HE SAYS: Vellum is a new winery, a partnership between proprietor Jeffrey Mathy and winemaker Karl Lehmann. We got a chance to meet and speak with Jeff, a very personable, down-to-earth/up-to-earth guy. I say that because Jeff and Karl were mountain climbing buddies. After scaling some of the highest peaks of the world, they’re now out to scale the heights of winemaking. According to their materials, the winery name, Vellum, “is inspired by an ancient form of canvas known for its incredible ability to age,” which translates well to red wine. Their goal is to make Bordeaux style wines in Napa Valley, especially ones with lower alcohol and balanced acidity. They’re located just east of the town of Napa in Coombsville, CA. You can read more about Vellum Wines on their website http://vellumwines.com
2007 Vellum Cabernet Sauvignon – This wine is their first ever release ($50), which is 84% cabernet sauvignon, 10% merlot and 6% petit verdot. The grapes were organically farmed, hand harvested and came from a two-acre vineyard near the Silverado Trail in Napa Valley. It was made in the style of St. Julien region in Bordeaux, France. Since it was their inaugural production, it sat in 100% new French oak barrels for 15 ½ months, and is unfiltered and unfined. The alcohol level is about 14%, and they made 800 cases.
HE SAYS: The ’07 was very soft and supple, with wonderful berry and cherry flavors. The tannins are medium to low, and the wine is very balanced and drinks great now and has some aging potential. I found it to be a terrific wine, especially right out of the gate, and I scored it a 16.
SHE SAYS:“Ooooh! You’re so stroooong!”
2008 Vellum Cabernet Sauvignon. (Did you notice our focus expanded to 2008 already?) Jeff was even more excited about his second vintage.
HE SAYS: I felt it didn’t have as much body as the ’07, and the acidity was greater. The alcohol was a bit less (13.8%) and Jeff thinks it has better aging potential. They just bottled the ’08 in September 2010, so it was likely suffering from bottle shock. Thus, I chose not to rate it. Both vintages though serve notice that Vellum is a winery to watch.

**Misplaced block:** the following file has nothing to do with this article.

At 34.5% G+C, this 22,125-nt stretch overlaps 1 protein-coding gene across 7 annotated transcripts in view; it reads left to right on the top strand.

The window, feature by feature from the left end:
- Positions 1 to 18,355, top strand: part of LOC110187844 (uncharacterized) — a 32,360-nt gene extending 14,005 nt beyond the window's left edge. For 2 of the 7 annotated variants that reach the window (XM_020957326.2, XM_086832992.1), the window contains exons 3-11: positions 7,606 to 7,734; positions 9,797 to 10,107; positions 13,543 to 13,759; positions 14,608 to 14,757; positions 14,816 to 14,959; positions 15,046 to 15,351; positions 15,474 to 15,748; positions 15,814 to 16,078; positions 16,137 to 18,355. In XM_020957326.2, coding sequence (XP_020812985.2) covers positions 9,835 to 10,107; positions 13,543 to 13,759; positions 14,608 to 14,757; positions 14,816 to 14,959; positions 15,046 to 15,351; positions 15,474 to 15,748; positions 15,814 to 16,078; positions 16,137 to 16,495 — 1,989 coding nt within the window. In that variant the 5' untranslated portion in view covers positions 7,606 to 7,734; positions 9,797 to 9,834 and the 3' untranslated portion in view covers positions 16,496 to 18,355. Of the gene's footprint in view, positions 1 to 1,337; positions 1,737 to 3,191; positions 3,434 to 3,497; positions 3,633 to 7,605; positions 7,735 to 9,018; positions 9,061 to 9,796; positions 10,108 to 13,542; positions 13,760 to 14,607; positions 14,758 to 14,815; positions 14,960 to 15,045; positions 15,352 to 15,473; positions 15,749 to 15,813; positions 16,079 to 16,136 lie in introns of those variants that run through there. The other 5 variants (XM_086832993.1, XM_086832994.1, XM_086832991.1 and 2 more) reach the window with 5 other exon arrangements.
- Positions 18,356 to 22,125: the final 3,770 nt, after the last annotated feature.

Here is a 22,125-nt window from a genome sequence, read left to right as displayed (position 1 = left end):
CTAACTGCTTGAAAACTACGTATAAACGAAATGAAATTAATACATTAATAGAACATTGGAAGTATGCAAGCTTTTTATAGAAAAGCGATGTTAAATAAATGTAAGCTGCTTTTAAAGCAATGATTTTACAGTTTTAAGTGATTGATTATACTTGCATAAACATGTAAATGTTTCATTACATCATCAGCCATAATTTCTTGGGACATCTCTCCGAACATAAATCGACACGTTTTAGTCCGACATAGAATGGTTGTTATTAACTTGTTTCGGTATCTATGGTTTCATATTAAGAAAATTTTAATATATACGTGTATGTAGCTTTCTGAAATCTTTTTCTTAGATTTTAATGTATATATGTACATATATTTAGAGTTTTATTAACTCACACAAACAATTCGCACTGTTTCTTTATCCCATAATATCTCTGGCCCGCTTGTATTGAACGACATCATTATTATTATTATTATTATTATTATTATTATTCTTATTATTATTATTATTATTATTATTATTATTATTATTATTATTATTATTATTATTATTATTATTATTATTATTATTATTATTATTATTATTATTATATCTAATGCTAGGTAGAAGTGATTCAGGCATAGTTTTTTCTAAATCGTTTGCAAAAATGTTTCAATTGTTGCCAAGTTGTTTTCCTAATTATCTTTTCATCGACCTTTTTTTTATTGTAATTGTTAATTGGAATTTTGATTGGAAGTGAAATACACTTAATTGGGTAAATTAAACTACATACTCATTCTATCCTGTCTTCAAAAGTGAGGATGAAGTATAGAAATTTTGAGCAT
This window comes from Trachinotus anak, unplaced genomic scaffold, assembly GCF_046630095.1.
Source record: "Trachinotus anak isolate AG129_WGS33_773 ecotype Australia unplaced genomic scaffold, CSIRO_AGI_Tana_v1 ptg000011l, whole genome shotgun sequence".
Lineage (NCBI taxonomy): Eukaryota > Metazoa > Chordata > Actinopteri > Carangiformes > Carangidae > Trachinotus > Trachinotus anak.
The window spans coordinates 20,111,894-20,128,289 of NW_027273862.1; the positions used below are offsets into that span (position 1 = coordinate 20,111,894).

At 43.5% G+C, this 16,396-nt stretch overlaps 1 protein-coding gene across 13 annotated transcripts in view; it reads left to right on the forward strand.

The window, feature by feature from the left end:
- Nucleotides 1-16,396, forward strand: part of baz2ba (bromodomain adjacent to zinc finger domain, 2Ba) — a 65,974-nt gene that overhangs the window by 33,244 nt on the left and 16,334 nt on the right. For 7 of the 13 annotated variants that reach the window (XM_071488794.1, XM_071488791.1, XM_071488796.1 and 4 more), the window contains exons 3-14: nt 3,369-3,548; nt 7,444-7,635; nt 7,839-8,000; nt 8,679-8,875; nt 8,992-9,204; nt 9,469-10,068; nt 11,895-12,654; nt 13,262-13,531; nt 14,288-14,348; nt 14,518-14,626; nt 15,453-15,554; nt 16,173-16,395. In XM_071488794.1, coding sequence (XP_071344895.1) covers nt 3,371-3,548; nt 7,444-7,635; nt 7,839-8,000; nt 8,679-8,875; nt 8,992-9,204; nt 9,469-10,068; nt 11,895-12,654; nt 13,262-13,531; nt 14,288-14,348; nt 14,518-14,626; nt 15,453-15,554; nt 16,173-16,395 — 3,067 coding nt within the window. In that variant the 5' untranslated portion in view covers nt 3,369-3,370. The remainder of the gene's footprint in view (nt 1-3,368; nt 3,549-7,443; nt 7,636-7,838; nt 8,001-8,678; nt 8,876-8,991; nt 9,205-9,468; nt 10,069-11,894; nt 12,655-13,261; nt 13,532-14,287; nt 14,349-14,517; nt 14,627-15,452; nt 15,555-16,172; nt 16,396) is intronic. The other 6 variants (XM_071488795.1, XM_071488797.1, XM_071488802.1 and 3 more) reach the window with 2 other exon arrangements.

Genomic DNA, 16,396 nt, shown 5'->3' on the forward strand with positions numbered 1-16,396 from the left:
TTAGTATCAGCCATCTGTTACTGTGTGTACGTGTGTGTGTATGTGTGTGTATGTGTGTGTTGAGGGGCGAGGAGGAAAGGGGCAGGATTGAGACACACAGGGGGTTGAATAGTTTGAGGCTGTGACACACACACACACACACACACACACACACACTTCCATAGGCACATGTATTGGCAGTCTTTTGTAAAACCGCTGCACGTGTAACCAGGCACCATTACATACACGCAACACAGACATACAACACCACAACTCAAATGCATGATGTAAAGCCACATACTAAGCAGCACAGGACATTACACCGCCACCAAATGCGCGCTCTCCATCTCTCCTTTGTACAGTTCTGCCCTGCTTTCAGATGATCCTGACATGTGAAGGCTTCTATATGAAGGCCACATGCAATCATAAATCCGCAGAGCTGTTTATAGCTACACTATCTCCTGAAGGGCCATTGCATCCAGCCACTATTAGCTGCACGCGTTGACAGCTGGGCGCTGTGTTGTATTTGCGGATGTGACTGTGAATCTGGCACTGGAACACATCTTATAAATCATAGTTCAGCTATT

SHE SAYS: Not much nose, but a whole lot of mouth. A classic in the making.
HE SAYS: Recently we had the pleasure of drinking a 1990 Mt. Veeder Reserve. The Bordeaux style blend was made up of cabernet
sauvignon, cabernet franc, merlot, malbec and petit verdot. The winemaker was Peter Franus, who now owns his own winery, appropriately named, Peter Franus. This is a wine that I had been holding for a long time, waiting for a really special occasion. I remember I had promised to drink the wine with my friend Andy, but I couldn’t remember exactly why. Anyway, a few birthdays came and went, so I finally just said, “If not now, when?” and decided to uncork it with SHE (the wife) and my great friends Andy, Nanci and Ken, all of whom I knew would really appreciate it.
At dinner, Andy reminded me that we had tasted this wine long ago on a trip in Napa. I had forgotten about the circumstances, but went back and looked at my notes and it came rushing back. Ah, yeah! I will digress for a moment for ‘the story.’